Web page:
Jim Gilbert's Nature Notes: Singing cardinals are a sign of spring

  • Article by: JIM GILBERT , Special to the Star Tribune
  • Updated: February 6, 2014 - 7:12 PM


A common bird of the southern and eastern United States, the northern cardinal is expanding its range northward. They’re permanent residents in much of southern Minnesota, and a few make their homes in the north. They prefer woodland edges, open woods, parks and back yards with plenty of trees and shrubs for cover. Cardinals often visit feeding stations; sunflower seeds are a favorite, but they also relish cracked corn scattered on the ground.

Cardinals are known to mate for life. During late spring and all summer, we see them in pairs as they defend breeding territories of about 3 acres. But each pair is also part of a larger community. When their territories break down in winter, a dozen or more birds may flock together, all coming to a feeding station at once.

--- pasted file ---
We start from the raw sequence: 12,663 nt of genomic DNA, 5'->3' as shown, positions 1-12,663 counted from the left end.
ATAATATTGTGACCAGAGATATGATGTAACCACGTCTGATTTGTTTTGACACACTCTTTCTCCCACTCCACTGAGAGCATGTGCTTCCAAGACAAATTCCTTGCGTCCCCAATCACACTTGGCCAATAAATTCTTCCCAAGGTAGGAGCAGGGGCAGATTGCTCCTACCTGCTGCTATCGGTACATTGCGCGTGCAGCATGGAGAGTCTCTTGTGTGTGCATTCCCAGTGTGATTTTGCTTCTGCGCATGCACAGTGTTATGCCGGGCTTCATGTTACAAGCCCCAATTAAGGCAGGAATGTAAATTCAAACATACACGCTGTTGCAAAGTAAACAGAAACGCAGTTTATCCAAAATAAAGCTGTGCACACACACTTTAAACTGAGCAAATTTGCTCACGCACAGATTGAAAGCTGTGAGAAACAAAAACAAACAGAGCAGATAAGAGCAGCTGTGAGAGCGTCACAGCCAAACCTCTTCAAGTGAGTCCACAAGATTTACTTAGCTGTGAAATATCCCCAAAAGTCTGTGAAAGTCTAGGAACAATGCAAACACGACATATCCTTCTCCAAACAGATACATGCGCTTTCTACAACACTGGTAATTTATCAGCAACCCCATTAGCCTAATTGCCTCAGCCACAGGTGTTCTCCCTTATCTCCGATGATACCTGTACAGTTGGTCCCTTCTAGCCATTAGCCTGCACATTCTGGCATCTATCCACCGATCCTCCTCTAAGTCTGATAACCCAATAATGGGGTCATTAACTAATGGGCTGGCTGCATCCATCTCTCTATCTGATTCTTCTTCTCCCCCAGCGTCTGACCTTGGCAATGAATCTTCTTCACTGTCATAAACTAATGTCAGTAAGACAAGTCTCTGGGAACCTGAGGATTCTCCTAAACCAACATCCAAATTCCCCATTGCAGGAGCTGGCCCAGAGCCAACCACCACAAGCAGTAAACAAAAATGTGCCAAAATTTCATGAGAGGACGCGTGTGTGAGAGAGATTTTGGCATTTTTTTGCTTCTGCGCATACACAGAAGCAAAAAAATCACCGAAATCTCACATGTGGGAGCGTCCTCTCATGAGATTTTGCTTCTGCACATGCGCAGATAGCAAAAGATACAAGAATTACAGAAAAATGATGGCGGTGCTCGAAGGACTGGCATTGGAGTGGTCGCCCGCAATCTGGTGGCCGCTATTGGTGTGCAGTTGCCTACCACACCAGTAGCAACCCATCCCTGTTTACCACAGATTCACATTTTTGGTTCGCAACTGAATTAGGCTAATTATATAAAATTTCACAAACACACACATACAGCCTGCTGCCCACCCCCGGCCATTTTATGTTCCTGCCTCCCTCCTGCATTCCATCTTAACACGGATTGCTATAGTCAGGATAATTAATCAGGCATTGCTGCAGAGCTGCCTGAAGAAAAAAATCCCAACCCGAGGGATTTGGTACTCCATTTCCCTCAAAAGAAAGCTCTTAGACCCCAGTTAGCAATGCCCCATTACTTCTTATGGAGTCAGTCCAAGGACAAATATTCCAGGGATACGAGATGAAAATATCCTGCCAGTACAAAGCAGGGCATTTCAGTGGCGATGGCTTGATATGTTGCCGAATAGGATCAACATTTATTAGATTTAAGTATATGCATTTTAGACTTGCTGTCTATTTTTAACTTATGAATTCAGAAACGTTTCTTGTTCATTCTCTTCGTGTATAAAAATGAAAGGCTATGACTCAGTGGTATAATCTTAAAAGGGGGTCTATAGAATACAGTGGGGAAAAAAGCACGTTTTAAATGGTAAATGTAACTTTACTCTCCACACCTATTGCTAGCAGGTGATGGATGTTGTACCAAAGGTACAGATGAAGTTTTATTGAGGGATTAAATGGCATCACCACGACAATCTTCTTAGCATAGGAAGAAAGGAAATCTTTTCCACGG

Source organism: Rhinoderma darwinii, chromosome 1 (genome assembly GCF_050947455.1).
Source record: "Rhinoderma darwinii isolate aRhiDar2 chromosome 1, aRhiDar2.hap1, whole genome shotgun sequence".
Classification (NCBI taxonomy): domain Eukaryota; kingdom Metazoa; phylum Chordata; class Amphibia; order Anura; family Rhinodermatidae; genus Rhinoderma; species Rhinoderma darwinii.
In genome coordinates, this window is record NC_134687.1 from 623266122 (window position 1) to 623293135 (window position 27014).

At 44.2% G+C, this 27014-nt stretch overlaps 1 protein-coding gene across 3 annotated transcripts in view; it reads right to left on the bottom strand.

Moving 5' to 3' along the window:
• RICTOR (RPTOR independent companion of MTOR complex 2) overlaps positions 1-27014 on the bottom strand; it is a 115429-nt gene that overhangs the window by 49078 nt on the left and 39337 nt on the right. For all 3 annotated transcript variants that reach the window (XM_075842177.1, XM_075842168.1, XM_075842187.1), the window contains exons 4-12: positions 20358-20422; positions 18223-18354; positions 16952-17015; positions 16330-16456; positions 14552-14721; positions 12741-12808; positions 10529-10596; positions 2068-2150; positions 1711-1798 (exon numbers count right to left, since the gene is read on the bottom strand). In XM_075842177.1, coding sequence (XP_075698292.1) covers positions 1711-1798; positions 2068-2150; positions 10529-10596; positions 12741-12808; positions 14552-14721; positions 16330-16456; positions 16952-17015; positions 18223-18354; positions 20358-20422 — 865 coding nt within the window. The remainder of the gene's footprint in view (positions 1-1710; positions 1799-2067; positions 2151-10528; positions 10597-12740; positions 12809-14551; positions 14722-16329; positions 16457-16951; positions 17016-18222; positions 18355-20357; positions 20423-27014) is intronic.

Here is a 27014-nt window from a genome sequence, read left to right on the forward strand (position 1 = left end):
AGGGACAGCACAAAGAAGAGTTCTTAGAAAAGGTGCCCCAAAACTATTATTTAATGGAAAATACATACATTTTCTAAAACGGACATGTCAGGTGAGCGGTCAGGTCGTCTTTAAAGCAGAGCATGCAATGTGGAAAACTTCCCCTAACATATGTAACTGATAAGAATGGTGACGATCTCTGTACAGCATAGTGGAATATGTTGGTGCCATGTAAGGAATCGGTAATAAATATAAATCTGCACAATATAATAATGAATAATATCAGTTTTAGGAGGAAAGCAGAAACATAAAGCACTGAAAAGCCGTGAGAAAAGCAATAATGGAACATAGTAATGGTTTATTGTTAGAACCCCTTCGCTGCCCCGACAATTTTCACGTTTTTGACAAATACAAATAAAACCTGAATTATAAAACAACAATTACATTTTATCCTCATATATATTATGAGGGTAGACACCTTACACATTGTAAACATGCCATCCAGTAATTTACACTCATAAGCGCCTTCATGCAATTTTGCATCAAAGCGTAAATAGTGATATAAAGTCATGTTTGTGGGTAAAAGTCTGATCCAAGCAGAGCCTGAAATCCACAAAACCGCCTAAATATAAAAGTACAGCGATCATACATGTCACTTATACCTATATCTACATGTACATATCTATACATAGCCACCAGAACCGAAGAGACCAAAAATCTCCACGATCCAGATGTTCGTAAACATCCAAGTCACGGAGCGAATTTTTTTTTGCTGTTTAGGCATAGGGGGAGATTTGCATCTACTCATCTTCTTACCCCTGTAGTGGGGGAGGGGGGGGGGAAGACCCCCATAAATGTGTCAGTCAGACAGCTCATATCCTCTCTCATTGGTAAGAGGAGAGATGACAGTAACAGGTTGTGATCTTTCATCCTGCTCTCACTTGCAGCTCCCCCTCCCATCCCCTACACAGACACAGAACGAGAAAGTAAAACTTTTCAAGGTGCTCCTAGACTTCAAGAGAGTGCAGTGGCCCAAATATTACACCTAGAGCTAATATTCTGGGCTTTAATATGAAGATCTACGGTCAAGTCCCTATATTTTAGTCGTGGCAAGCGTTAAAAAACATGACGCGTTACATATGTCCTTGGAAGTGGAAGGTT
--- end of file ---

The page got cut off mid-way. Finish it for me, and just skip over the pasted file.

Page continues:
Each year a few northern cardinals are heard singing the rich, whistled “what-cheer, cheer, cheer” songs in January. By early to mid-February, these 9-inch-long songsters are singing loud and long. There are many variations of the song, such as “what-cheer, cheer, cheer, birdie-birdie-birdie” and “cheer, cheer, wit, wit, wit, wit, wit.” Both sexes sing these territorial songs, sometimes together.

So, the very early start of the nesting season is marked by renewed singing. As a courtship gesture, the male often feeds the female. In late winter we’ll notice this mate-feeding at feeding stations. This is also the time when a cardinal may start to respond to its reflection in a window, attempting to drive away what it considers an intruder. Both sexes do this. Mobiles or sunlight-reflecting ribbon tape hung from the eaves can help break up these futile gestures.


Jim Gilbert’s Nature Notes are heard on WCCO Radio at 7:15 a.m. Sundays. His observations have been part of the Minnesota Weatherguide Environment Calendars since 1977, and he is the author of five books on nature in Minnesota. He taught and worked as a naturalist for 50 years.

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